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Ledderhose disease is a type of fibromatosis that afflicts the feet. People with this disease often experience a thickening of the fascia located on the bottoms of the feet. This is not usually painful in the early stages of the disease, but it can become painful as the disease progresses. Surgery is not usually necessary, unless the disease causes problems walking.
This disease is relatively uncommon, and only a very small percentage of the population suffers from it. Men typically have a better chance of developing this disease. It was first described in the late 19th century by a German surgeon named Georg Ledderhose.
The plantar fascia is the connective tissue that helps form the arch of the foot. It runs from the heel bone to the toes. Ledderhose disease affects this area of the foot, and it is sometimes called plantar fascial fibromatosis.
People with Ledderhose disease will often notice that small masses of abnormal tissue are growing in this area. These masses, known as nodules, are benign, meaning that they are not cancerous. They typically grow slowly, and only about a quarter of patients suffering from this disease will find these nodules on both feet.
When the tissue first begins to thicken, Ledderhose disease patients will usually not experience much pain. They may feel some discomfort, however, when the nodules are bumped on the floor or a shoe. Eventually, the nodules may become very large, and they will sometimes begin to cause pain, and in a few cases, the toes will curl uncontrollably.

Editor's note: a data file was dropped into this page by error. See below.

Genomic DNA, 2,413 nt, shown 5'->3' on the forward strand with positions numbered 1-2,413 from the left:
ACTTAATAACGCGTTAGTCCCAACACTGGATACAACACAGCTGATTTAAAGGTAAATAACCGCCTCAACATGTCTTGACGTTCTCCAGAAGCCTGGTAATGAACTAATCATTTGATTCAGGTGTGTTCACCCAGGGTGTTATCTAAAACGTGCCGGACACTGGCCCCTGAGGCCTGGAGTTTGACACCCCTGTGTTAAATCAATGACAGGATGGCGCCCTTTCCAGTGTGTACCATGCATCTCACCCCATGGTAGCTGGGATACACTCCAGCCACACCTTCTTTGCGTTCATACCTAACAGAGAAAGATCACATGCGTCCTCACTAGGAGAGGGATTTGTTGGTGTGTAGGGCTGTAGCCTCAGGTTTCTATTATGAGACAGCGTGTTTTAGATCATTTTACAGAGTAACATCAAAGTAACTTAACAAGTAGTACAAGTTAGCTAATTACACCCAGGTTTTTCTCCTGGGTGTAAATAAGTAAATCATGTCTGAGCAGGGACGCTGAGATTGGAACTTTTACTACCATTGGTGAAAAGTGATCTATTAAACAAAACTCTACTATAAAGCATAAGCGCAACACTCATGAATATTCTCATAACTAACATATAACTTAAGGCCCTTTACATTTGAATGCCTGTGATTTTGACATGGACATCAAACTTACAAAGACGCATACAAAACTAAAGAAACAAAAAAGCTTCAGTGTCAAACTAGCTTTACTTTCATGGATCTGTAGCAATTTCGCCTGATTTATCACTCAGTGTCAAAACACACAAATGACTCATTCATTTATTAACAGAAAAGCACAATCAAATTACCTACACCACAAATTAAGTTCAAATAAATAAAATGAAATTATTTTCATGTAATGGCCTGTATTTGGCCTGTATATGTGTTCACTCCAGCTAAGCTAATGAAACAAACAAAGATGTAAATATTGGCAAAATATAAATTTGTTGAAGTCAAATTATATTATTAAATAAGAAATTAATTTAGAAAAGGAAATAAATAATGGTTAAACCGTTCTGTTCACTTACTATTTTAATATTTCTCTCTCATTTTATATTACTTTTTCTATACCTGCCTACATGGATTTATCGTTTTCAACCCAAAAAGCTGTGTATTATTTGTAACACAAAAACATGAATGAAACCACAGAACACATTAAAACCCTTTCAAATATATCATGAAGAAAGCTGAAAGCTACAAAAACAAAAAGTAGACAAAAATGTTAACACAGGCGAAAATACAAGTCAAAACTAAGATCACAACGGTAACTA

During the early stages of Ledderhose disease, doctors will usually advise patients to be careful with the nodules on the feet. Special soles that provide extra cushioning are often all that is needed. Surgery is not usually necessary at this point.
Surgery may be necessary, however, as the disease progresses. It is usually only attempted if the disease is impacting the patient's ability to walk. It can sometimes be a difficult and risky surgery, since there are a number of tendons and nerves in this area.
Ledderhose disease will sometimes occur in patients suffering from another disease known as morbus dupuytren, or Dupuytren's disease. Although they are two similar diseases, Dupuytren's disease afflicts the palms and fingers. Patients suffering from this disease will sometimes find it difficult to fully extend or straighten some of their fingers. This is caused by the thickening of tissue under the skin on the palm of the hand, which causes the tendons to contract.